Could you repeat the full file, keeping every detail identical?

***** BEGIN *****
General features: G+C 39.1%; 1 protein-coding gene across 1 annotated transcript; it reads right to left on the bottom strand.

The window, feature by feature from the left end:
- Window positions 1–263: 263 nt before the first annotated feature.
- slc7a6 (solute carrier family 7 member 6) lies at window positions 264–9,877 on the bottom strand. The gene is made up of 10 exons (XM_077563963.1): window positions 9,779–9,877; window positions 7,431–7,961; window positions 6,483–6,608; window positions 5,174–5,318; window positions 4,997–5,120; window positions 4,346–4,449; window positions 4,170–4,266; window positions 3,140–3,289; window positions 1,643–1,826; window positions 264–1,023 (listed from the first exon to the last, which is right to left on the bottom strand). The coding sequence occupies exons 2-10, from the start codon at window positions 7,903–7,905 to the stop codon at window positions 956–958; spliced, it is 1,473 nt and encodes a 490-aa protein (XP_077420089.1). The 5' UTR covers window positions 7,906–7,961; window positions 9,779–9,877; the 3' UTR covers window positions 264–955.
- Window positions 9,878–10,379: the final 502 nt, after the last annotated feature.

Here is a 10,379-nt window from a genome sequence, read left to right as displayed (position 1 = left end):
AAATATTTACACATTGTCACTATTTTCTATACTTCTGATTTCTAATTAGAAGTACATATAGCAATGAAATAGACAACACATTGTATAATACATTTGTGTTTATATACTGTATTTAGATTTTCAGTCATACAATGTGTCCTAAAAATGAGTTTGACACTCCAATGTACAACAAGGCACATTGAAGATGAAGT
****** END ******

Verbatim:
General features: G+C 39.1%; 1 protein-coding gene across 1 annotated transcript; it reads right to left on the bottom strand.

The window, feature by feature from the left end:
- Window positions 1–263: 263 nt before the first annotated feature.
- slc7a6 (solute carrier family 7 member 6) lies at window positions 264–9,877 on the bottom strand. The gene is made up of 10 exons (XM_077563963.1): window positions 9,779–9,877; window positions 7,431–7,961; window positions 6,483–6,608; window positions 5,174–5,318; window positions 4,997–5,120; window positions 4,346–4,449; window positions 4,170–4,266; window positions 3,140–3,289; window positions 1,643–1,826; window positions 264–1,023 (listed from the first exon to the last, which is right to left on the bottom strand). The coding sequence occupies exons 2-10, from the start codon at window positions 7,903–7,905 to the stop codon at window positions 956–958; spliced, it is 1,473 nt and encodes a 490-aa protein (XP_077420089.1). The 5' UTR covers window positions 7,906–7,961; window positions 9,779–9,877; the 3' UTR covers window positions 264–955.
- Window positions 9,878–10,379: the final 502 nt, after the last annotated feature.

Here is a 10,379-nt window from a genome sequence, read left to right as displayed (position 1 = left end):
AAATATTTACACATTGTCACTATTTTCTATACTTCTGATTTCTAATTAGAAGTACATATAGCAATGAAATAGACAACACATTGTATAATACATTTGTGTTTATATACTGTATTTAGATTTTCAGTCATACAATGTGTCCTAAAAATGAGTTTGACACTCCAATGTACAACAAGGCACATTGAAGATGAAGT